What causes sex to hurt?
Pain during sex can be experienced at any age, but it may be more common around and after the age of 50 years. Any time there is a significant drop in estrogen in your body, you are at risk of experiencing pain with intercourse. Menopause is the most common reason for pain during sex, but there may be other factors at work in your life. It’s important to talk to a health care professional about any pain felt during intercourse, as there are many things you could do to make intercourse more pleasurable and enjoyable.
What are the different kinds of pain during sex?
Pain with sex can happen just before, during or after intercourse. The pain or discomfort can be superficial, deep, or both. Superficial pain means pain is present upon entry or penetration, and deep pain means pain is felt on deep thrusting. As such, pain can be felt in a number of places: in the vagina, the vulva (external genitalia including the labia and vaginal opening), and deep in the pelvis. Your pelvis and belly may feel sore after having sex.
What does menopause have to do with it?
Between 48 to 55 years of age, the ovaries stop making eggs and women’s menstrual periods stop. During the transition to menopause, the ovaries make less amounts of estrogen. Estrogen works by keeping the vagina healthy, moist and flexible. After menopause, when the estrogen levels fall, the vagina loses flexibility and lubrication. As a result, your vagina can become thin and dry, and you may experience pain with sex. A common term used to describe these symptoms is vulvovaginal atrophy. These symptoms are experienced by 45% of all women who enter menopause.
What is “genitourinary syndrome of menopause”?
This is a fancy term used to describe the vaginal symptoms some people experience during menopause. The vulva and the vagina become thin and dry, causing burning, irritation, vaginal discharge, and pain or soreness with sex. Because your bladder and urethra also respond to low estrogen, you may also experience symptoms like pain with urination, frequency of urination, or more frequent urinary infections. Because all of these symptoms may go hand-in-hand, “genitourinary syndrome of menopause” or “GSM” seems to be a more inclusive term.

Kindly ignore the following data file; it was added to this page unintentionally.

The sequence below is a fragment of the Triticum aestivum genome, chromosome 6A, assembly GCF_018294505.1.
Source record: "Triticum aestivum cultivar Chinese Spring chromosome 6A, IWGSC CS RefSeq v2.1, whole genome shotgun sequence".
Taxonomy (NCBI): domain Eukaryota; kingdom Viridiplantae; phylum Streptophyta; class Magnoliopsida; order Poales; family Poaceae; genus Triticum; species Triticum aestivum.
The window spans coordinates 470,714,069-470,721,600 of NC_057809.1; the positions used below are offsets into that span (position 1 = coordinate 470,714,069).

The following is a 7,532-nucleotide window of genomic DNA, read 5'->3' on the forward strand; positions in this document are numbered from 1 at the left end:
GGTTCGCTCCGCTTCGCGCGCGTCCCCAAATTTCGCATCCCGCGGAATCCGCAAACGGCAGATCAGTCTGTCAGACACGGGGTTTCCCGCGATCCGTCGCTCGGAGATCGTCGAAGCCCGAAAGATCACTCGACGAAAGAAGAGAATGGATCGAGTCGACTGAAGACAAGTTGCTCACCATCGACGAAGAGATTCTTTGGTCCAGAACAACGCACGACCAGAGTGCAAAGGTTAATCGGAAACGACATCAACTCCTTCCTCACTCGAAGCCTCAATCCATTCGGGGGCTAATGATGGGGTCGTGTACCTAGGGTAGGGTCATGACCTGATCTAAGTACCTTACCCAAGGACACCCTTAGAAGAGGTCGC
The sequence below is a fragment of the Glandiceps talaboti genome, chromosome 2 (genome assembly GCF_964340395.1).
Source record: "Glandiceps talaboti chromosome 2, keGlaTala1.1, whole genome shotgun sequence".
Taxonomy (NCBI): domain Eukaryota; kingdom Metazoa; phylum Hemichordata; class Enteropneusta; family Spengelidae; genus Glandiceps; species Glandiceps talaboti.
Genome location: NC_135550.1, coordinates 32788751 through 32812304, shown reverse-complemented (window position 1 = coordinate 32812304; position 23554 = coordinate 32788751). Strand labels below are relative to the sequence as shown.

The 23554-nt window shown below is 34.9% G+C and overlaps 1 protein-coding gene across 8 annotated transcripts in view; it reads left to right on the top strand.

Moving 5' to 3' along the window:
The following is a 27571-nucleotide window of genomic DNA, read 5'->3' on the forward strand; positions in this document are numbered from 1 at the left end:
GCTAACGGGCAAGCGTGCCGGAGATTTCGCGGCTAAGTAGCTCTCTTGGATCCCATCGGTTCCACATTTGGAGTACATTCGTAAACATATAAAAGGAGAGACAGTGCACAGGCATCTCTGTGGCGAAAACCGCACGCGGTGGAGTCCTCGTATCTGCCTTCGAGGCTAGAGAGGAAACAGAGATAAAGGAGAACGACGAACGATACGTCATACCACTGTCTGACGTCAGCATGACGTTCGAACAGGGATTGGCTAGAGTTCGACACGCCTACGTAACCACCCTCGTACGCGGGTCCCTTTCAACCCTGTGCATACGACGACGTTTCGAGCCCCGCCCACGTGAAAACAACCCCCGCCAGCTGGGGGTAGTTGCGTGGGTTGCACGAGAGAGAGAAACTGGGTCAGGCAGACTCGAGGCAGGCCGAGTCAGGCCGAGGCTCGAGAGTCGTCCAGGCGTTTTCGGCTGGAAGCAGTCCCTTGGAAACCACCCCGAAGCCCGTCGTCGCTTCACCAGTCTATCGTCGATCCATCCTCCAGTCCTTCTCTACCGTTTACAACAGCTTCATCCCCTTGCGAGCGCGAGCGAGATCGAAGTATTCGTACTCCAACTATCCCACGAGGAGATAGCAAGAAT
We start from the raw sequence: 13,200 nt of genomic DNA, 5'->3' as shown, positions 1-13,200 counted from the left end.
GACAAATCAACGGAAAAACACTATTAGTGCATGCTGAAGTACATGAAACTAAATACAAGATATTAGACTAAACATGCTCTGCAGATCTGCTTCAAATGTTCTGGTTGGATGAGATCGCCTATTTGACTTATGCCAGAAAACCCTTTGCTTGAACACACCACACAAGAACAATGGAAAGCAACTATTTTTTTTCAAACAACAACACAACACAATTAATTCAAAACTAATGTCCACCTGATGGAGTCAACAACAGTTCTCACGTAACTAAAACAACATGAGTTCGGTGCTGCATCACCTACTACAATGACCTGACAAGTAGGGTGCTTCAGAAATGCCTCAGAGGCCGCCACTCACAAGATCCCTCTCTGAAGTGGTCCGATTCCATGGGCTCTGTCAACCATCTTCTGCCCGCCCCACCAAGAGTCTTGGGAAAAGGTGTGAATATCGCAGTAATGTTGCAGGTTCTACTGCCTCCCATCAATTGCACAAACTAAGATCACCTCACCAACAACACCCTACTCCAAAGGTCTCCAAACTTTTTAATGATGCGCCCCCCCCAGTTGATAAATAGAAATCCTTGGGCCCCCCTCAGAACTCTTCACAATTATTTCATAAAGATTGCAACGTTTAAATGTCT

What other conditions could lower the estrogen in my body and make my vagina dry?
A number of other things can make your vagina dry, making sex uncomfortable and painful. Other than the natural drop in estrogen that happens at menopause, the following situations could also cause pain with sex:
- If you just had a baby, particularly if you are breastfeeding
- If you are taking medications known to block the estrogen that our bodies make (medical menopause)
- If you had your ovaries removed (surgical menopause)
- If you had chemotherapy or radiation therapy of the pelvis for cancer
There are a number of therapies that can help treat your vaginal dryness and reduce pain with sex. Lubricants and moisturizers do a good job at treating minor symptoms. These products do not contain medication or hormones. They do not require a prescription and are easily obtained. If your symptoms are mild, we encourage you to try these options first. If your symptoms are more serious, or if lubricants and moisturizers have not provided relief, you should talk to your health care provider. Your provider could prescribe vaginal estrogen or a non-hormone treatment option. Options range from therapies made to be placed directly in your vagina, to a pill that can be taken by mouth.
Lubricants & Moisturizers
A number of different lubricants may help you. These come in both liquid and gel forms and are either water-based or silicone-based. Water-based lubricants may cause less irritation and may be better tolerated. Silicone-based options may be more slippery and may last longer. You can apply the lubricant of your choice inside and around the opening of your vagina right before sex. They work by reducing friction, making sex more comfortable. You may need to try a few products in order to find the one that works best for you. Here are some examples:
|Astroglide® liquid||Astroglide®||Olive oil|
|Astroglide® Gel liquid||K-Y Intrigue®||Coconut oil|
|K-Y® Jelly||ID Millennium®||Vitamin E|
|Pre-Seedä||Pjur® Eros||Ele’gance Women’s Lubricants|
**Oil-based lubricants should never be used in conjunction with latex or polyisoprene condoms.